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Latino Leaders: Trump Did Not Win 29 Percent of Hispanic Vote

by Suzanne Gamboa /
Image: Nation Goes To The Polls In Contentious Presidential Election Between Hillary Clinton And Donald Trump
LOS ANGELES, CA - NOVEMBER 08: Latinos vote at a polling station in El Gallo Restaurant on November 8, 2016 in the Boyle Heights section of Los Angeles, California. In addition to choosing between Republican Donald Trump or Democrat Hillary Clinton for President of the United States, Californians are deciding on 17 ballot propositions. (Photo by David McNew/Getty Images)David McNew / Getty Images

Latino leaders are refusing to accept exit poll data showing President-elect Donald Trump won 29 percent of the Hispanic vote Tuesday.

Instead the leaders said they stand by the findings of Latino Decisions polling firm, whose data showed Trump a record low 18 percent of Latinos voted for Trump.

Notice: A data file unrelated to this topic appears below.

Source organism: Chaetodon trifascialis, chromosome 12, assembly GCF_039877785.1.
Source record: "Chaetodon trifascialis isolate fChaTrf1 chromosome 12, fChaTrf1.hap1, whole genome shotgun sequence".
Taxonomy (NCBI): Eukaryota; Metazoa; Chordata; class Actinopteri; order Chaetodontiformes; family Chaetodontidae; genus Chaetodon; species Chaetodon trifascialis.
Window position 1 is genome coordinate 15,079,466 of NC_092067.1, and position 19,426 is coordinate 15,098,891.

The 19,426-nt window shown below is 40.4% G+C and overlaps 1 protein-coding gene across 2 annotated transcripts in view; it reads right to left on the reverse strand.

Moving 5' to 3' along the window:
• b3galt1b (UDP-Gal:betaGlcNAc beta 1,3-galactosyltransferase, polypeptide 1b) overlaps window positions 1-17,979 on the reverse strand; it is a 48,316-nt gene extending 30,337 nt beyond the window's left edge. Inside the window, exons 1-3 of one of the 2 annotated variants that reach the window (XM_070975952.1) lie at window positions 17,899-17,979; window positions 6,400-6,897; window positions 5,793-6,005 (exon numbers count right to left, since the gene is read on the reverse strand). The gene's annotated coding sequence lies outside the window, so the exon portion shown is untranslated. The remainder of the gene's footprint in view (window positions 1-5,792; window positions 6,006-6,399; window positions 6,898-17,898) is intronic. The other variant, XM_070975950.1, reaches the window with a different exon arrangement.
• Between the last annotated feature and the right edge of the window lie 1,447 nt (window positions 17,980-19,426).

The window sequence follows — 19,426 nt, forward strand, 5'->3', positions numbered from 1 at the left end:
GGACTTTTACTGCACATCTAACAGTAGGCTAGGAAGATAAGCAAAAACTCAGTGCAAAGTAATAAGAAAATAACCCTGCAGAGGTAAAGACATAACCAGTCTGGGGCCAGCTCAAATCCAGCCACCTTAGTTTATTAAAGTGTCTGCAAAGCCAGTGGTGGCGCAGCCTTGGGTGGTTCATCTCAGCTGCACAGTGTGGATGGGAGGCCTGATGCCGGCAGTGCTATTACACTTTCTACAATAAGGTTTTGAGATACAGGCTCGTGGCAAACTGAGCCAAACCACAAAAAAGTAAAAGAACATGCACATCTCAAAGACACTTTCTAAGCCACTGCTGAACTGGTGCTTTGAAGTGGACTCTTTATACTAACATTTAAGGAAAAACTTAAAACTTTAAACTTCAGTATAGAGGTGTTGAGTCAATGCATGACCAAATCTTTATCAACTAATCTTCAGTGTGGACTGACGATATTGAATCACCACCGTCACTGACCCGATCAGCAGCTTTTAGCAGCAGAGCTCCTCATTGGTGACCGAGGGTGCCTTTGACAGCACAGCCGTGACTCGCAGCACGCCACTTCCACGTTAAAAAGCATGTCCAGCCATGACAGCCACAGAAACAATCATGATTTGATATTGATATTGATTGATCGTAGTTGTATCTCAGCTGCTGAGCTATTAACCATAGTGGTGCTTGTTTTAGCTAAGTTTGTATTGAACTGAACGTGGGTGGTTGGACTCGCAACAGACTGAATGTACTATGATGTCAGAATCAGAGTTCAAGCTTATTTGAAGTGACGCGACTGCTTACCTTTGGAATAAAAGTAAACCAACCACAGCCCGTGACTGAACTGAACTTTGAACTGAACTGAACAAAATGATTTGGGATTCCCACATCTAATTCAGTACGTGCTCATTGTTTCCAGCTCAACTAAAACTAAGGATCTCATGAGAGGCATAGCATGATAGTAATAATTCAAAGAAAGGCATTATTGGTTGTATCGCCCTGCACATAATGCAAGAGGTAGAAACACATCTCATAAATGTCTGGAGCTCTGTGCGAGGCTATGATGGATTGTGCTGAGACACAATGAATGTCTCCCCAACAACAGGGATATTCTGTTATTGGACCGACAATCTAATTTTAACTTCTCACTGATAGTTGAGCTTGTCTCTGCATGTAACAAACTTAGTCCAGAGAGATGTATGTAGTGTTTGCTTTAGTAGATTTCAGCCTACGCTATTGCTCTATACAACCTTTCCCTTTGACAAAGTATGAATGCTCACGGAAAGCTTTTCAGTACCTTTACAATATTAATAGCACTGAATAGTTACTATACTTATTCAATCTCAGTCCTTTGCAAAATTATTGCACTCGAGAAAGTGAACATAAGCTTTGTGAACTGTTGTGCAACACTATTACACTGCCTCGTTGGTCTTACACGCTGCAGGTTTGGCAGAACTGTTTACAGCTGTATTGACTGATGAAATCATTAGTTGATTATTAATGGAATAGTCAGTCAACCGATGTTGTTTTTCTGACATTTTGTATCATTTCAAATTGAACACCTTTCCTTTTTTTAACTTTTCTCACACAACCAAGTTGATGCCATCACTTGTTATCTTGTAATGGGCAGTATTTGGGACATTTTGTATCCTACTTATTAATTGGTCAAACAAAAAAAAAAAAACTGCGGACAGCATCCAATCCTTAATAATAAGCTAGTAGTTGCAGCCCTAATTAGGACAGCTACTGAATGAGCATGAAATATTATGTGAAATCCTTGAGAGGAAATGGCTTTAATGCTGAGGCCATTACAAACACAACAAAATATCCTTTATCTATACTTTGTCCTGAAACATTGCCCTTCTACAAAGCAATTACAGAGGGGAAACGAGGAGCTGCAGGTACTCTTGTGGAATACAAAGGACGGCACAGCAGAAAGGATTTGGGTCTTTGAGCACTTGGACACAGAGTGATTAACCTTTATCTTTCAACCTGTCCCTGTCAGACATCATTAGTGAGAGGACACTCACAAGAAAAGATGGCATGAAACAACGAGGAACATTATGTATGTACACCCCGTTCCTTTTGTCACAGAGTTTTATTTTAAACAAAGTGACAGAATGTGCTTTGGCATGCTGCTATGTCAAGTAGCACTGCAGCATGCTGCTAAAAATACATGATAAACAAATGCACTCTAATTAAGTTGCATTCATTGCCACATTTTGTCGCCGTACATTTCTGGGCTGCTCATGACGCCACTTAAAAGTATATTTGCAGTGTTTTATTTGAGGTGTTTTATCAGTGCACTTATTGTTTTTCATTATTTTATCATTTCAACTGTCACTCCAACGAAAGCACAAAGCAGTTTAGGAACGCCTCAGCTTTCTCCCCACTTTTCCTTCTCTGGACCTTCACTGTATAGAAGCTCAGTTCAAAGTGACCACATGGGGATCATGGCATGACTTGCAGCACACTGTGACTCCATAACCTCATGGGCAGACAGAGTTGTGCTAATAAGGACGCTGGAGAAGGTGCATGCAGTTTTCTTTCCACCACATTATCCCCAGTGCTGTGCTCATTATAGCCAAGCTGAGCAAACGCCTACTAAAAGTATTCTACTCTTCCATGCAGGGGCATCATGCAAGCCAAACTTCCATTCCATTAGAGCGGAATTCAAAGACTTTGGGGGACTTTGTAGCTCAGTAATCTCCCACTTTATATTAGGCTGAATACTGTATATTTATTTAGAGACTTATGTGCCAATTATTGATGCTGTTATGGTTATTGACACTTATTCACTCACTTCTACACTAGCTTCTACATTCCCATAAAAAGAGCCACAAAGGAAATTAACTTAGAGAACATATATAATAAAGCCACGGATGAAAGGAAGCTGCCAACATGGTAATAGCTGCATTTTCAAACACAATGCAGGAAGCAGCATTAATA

"We strongly dispute exit poll reports that suggest Trump support for the Latino community exceeded that of Mitt Romney in 2012," Janet Murguía, president of the National Council of La Raza, said at a Thursday news conference in Washington, D.C. Several other leaders were at the news conference and echoed her remarks.

Election Day exit polling showed the 13 million Latinos who turned out made up 11 percent of the electorate. The polling showed Latinos broke 65 percent for Clinton to 29 percent for Trump. In 2012, President Barack Obama got 71 percent of the Latino vote, while Romney finished with 27 percent.

The groups also criticized media for accepting and reporting the exit poll numbers.

"It is an insult to us as Latinos to keep hearing the media ignoring empirical data that was presented by Latino Decisions and representing an alternative number that we do not accept and we reject," Murguía said.

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